Young people across the eastern-EU member states believe in Europe and universal norms—but their governments turn them off.
Meet Zsuzsa. A 28-year old high-school teacher in Budapest, she earns an average monthly wage of 187,000 forints (roughly €500). Despite her solid qualifications and hard work, Zsuzsa has not seen a pay raise since the cost-of-living crisis hit, leaving her struggling to make ends meet. A recent protest calling for higher wages for teachers marked her first time participating in something political. She had grown frustrated with the government’s refusal to increase salaries, even as inflation hit a record 25 per cent.
On top of low wages and high general inflation, Zsuzsa also faces rising housing costs. Her landlord recently increased her rent by 15 per cent, a shock she could barely absorb. Now she spends 85 per cent of her salary on rent and groceries, leaving little room for saving or leisure. High living costs have driven many of her neighbours out of Budapest.
Although Zsuzsa believes in democracy, she is losing interest in politics and feels that Hungarian democracy no longer represents the interests of her generation. As more and more of her colleagues and acquaintances begin to adopt xenophobic views, the idea of emigrating is growing on her. All in all, she is pretty pessimistic about the future of her country. In spite of all these challenges, Zsuzsa however remains optimistic regarding her personal future and believes she will be okay.
Zsuzsa is a fictional person, but her story is real and a poignant illustration of the challenges faced by many young people in central and eastern Europe (CEE) and the Baltic countries today. The latest representative survey by the Friedrich Ebert Stiftung of young people (14-29) in the region paints a picture of its youth as politically disengaged. Only one fifth consider themselves somewhat interested in politics, a mere 5.5 per cent very interested.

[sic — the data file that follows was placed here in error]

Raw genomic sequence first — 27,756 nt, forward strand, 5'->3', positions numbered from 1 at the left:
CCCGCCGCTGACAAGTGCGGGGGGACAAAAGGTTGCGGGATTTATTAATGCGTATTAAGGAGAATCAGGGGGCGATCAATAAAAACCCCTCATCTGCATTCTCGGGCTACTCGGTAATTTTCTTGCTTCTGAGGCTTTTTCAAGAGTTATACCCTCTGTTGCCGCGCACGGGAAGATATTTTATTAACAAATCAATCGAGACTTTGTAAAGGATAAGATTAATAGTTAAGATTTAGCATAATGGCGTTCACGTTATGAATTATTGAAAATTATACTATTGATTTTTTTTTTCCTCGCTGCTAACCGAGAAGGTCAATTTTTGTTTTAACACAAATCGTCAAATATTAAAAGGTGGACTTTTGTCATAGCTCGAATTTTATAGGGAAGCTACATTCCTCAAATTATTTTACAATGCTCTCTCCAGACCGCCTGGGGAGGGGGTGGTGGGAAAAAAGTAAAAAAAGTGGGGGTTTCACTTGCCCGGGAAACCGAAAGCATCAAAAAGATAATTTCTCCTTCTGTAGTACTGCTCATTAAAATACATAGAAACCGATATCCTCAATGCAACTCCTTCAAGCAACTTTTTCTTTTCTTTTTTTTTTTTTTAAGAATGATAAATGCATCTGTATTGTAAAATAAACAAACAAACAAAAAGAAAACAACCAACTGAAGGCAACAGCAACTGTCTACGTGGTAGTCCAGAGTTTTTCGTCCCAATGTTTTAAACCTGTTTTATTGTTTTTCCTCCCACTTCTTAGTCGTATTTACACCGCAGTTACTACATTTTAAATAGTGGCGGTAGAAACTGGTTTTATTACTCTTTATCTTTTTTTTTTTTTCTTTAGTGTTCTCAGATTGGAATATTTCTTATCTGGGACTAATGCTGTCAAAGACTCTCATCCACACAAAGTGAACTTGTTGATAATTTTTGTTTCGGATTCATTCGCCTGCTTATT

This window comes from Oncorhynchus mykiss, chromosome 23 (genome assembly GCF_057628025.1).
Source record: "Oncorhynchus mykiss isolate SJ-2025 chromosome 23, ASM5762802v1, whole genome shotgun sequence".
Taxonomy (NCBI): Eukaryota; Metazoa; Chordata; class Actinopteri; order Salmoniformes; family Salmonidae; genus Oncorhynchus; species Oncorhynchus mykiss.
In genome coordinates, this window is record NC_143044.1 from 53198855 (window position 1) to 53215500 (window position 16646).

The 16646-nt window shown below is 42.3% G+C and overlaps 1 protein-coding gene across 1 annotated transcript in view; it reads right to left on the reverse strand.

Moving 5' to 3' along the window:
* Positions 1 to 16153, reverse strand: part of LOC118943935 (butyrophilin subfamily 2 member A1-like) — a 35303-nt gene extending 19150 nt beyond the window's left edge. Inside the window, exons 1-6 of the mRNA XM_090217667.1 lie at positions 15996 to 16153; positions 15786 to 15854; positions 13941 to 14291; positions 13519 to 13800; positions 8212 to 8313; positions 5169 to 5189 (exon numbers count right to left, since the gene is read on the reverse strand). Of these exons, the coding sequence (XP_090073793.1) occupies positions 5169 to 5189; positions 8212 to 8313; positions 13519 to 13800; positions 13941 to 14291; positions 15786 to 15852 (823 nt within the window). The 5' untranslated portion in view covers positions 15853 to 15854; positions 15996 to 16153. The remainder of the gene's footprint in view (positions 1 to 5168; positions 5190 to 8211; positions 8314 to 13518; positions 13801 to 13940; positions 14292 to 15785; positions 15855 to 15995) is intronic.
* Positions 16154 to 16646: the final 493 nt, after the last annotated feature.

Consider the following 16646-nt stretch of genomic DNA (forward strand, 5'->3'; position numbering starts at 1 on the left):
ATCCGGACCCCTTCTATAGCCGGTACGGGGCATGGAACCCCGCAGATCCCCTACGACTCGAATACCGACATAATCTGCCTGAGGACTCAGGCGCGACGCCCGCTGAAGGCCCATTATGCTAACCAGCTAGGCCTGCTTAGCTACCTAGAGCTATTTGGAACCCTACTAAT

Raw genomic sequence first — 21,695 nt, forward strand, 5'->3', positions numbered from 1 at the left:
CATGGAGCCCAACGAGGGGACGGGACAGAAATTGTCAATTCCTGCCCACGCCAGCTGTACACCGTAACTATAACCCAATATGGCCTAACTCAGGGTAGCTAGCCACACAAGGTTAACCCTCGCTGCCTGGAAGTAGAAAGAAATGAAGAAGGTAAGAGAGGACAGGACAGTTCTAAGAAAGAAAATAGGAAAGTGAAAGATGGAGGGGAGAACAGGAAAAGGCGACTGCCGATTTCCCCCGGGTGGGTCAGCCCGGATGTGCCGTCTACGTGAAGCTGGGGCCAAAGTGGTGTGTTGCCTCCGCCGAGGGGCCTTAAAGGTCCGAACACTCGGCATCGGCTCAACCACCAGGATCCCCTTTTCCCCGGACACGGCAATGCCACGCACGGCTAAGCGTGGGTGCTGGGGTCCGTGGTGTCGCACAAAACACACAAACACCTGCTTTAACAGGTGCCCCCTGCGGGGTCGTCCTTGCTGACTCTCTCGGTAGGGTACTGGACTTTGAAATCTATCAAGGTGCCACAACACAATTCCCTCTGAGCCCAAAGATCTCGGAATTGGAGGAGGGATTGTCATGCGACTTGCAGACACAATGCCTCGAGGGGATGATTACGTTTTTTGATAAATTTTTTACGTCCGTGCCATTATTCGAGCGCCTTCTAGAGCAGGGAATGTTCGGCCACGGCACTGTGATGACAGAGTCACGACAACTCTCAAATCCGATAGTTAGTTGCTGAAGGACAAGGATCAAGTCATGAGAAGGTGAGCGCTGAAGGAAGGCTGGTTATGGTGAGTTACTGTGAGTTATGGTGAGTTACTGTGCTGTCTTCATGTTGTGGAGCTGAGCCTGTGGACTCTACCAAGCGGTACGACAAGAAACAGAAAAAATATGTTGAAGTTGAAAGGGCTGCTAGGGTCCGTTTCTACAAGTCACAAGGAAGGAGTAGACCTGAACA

Compared with young people in western and northern Europe, these numbers are low. And no country’s youth (seven were surveyed) is more sedated than in Viktor Orbán’s Hungary: young Hungarians manifest the lowest political engagement in the region and are the most apolitical.
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Their minds are elsewhere: young people in CEE and the Baltics are primarily concerned with low wages, unemployment, poverty and social inequality. Hungary and Poland have among the highest unemployment rates in the region, with young women particularly affected. They also have a disproportionately high number of young people who want to leave.
Having inhaled the neoliberal vision of self-optimisation, they believe in a future for themselves—that they can still achieve something if only they work hard enough. They no longer however believe that they can influence structures and have collective political impact, which is why they are politically disengaged.